Birds Do It

Birding is not for prudes. Everywhere I look, birds are busy making sure there will be another generation to carry on. It must be spring.

First it was the Cooper’s Hawks. We noticed two on recent trip to a county park. The larger one, the female, was sitting on a branch, preening. The smaller male zigzagged closer and closer as he flew from tree to tree, finally landing beside the female. There was a bit of a chase, some friendly bickering, and the next thing we knew, she had flipped up her tail, allowing him access. He was quick to hop on, and in a matter of a second or two, the deed was over. I hadn’t even had time to focus.

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January Bird Quiz

With the start of a new year, I thought I might do something a little different with the monthly quiz. No, I’m not going to tell you what it is. You’ll figure it out eventually!

This year the photos won’t be cropped. Instead, I’ll start you out with an easy one. This bird was photographed in Arizona in April. Can you identify it? The answer appears next Monday.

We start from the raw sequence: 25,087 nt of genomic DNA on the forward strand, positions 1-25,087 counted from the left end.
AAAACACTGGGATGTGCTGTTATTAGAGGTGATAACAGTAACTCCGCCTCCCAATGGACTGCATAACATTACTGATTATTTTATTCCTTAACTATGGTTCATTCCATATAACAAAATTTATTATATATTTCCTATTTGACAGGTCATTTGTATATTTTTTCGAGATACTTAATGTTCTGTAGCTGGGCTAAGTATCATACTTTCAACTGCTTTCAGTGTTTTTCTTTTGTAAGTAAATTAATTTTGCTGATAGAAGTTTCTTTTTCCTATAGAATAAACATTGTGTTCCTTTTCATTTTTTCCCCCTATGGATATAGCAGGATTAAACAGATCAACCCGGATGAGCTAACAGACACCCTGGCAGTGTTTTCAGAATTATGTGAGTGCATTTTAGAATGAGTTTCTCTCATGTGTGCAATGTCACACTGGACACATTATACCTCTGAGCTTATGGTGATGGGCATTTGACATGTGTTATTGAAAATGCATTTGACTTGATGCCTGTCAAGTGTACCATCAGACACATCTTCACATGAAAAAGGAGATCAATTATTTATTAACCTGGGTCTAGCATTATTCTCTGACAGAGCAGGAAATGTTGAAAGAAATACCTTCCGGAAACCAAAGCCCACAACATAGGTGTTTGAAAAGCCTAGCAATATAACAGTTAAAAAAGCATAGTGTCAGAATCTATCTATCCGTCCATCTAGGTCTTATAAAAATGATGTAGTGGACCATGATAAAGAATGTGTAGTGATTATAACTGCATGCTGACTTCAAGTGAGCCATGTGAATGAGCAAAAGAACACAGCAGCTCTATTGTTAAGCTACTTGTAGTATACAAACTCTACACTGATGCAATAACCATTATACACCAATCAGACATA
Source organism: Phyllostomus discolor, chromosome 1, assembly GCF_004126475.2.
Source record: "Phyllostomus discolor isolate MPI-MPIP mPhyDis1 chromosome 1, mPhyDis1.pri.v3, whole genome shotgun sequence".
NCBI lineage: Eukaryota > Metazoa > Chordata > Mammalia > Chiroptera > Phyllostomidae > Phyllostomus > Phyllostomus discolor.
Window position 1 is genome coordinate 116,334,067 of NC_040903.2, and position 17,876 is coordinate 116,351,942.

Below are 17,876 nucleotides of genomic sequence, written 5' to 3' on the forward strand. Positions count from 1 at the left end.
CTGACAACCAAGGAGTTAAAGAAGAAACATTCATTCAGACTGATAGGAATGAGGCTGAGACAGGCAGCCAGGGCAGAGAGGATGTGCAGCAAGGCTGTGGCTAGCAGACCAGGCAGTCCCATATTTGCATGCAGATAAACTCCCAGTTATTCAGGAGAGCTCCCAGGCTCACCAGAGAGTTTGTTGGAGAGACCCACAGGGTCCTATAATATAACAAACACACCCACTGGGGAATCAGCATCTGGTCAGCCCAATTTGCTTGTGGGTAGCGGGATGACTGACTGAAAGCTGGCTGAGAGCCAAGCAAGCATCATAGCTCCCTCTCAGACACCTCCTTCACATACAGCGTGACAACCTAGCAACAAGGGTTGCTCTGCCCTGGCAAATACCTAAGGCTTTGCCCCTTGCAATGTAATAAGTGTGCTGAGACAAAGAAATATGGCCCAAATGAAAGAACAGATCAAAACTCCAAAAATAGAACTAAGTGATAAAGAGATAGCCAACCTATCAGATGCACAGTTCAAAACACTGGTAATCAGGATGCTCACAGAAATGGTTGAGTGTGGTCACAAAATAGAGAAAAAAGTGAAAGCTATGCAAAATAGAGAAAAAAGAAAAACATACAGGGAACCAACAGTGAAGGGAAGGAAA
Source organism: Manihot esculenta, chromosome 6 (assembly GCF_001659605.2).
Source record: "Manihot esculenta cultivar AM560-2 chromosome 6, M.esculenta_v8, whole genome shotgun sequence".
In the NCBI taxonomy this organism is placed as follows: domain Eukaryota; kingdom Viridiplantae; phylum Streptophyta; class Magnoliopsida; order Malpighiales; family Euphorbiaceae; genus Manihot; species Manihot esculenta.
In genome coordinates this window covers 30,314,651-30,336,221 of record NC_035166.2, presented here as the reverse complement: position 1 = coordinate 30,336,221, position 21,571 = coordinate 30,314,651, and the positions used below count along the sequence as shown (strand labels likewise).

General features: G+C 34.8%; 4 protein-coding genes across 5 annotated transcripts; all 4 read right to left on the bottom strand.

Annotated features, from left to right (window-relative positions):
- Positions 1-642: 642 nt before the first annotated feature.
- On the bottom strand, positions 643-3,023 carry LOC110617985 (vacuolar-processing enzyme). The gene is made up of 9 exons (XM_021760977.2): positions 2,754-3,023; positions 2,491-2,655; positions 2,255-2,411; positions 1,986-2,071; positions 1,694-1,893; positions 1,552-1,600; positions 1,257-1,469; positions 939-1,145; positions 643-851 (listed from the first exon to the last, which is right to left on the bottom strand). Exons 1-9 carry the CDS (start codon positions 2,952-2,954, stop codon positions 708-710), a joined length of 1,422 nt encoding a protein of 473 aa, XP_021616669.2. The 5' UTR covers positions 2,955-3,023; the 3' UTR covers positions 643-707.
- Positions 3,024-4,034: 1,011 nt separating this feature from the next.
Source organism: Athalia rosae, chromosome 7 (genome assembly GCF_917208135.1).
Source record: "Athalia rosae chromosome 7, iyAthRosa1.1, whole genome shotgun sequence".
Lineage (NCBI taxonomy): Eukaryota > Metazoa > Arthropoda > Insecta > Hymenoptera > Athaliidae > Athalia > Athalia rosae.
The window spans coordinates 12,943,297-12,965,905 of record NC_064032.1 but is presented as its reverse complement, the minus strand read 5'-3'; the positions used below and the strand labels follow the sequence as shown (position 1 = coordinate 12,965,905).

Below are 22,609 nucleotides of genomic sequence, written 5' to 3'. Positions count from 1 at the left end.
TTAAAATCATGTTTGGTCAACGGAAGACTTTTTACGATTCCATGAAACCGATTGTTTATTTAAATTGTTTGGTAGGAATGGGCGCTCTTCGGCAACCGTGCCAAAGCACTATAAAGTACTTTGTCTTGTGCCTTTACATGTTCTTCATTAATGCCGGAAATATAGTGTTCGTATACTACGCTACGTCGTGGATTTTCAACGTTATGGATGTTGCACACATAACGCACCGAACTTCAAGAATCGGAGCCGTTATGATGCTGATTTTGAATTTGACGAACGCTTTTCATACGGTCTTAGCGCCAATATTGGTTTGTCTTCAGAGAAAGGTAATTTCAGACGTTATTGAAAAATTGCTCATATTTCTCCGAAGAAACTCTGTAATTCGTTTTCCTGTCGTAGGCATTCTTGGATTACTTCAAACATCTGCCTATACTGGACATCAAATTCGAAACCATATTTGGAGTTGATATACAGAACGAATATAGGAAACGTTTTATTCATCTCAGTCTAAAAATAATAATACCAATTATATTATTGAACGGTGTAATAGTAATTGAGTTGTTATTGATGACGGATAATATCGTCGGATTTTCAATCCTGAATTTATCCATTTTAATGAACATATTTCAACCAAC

01 Tucson-AZ_LAH_4467

Footsies

Great Egret feet_HomosassaSP-FL_LAH_8290

When out in the field identifying birds, how often do we look at the feet? For me, at least, the bird’s feet may be the last thing I take note of—if I can see them at all. Wading and swimming birds keep their feet under water and out of sight, and mind. Perched birds’ feet are often hidden in the foliage, or too small to see from a distance. Yet, bird feet can provide a clue, not just to a bird’s identity, but also to its habitat, diet, and general lifestyle.

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